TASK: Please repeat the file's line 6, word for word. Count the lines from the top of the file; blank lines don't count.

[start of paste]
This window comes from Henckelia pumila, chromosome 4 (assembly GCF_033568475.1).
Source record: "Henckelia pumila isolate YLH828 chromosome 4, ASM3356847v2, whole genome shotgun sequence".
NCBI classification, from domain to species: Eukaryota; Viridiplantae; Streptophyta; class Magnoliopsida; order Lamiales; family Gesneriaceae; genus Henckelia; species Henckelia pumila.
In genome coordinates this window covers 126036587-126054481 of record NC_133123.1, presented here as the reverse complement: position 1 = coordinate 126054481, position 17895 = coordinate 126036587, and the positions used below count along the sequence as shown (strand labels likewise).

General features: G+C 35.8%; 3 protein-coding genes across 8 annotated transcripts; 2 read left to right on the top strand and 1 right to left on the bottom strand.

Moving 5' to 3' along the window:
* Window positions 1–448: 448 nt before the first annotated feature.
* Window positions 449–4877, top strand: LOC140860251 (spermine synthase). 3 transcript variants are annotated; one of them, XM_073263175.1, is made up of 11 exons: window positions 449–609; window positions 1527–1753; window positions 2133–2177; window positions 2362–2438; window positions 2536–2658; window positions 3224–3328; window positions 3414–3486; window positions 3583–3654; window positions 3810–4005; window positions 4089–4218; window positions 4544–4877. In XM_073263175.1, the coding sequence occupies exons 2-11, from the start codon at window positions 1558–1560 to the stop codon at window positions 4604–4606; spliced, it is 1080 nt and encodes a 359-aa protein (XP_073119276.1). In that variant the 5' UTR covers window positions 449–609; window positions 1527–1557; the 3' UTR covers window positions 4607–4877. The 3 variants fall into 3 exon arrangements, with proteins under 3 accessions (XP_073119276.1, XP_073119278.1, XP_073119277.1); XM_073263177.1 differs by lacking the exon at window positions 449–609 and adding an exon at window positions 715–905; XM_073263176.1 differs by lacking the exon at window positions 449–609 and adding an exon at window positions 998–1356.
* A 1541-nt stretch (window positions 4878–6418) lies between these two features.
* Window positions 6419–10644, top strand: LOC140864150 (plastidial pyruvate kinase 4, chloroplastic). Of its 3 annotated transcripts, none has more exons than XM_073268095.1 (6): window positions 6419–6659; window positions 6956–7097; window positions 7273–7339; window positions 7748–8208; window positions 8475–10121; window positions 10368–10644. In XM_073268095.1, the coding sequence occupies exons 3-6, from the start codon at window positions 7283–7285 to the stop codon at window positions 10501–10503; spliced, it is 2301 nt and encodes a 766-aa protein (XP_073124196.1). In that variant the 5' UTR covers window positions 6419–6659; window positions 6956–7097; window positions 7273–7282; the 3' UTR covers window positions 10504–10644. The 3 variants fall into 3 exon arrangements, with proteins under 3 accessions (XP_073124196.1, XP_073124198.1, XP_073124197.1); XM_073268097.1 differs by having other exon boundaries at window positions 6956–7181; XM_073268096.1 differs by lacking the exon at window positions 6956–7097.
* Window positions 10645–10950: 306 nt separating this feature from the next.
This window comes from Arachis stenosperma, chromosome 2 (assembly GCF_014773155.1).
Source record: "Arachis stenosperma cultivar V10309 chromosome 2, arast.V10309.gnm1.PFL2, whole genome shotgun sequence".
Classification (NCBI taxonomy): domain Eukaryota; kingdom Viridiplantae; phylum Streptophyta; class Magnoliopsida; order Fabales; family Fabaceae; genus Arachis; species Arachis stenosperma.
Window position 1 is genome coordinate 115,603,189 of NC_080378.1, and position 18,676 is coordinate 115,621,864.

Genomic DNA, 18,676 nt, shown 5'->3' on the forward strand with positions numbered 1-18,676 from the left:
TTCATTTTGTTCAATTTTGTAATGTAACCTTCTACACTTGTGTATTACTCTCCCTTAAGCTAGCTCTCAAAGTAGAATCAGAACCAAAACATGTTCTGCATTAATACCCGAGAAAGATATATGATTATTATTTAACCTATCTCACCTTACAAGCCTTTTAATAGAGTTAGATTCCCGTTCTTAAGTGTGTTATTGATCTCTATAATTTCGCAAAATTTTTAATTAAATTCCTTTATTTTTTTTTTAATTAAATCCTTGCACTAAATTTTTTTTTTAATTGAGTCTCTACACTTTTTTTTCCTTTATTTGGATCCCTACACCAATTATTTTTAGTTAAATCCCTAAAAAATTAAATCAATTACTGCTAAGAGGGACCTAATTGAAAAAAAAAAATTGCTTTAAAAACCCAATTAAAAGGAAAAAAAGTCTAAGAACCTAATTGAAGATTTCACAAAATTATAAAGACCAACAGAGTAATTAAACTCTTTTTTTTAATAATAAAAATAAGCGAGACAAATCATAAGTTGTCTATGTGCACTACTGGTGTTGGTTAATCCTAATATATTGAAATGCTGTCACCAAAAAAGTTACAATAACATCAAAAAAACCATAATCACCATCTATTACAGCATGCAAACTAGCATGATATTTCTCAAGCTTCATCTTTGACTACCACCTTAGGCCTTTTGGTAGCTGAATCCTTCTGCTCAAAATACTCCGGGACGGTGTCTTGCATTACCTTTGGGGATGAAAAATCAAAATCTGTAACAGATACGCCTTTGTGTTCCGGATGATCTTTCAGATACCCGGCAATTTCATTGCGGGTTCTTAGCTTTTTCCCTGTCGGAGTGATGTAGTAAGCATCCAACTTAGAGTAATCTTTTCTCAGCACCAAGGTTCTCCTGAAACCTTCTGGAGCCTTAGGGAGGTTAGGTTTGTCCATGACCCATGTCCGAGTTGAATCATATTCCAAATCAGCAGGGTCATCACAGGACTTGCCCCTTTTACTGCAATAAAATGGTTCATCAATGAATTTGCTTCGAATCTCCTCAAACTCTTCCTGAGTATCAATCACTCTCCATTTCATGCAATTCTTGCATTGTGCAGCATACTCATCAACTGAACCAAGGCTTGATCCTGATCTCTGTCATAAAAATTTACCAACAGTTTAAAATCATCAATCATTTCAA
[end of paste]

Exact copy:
Moving 5' to 3' along the window: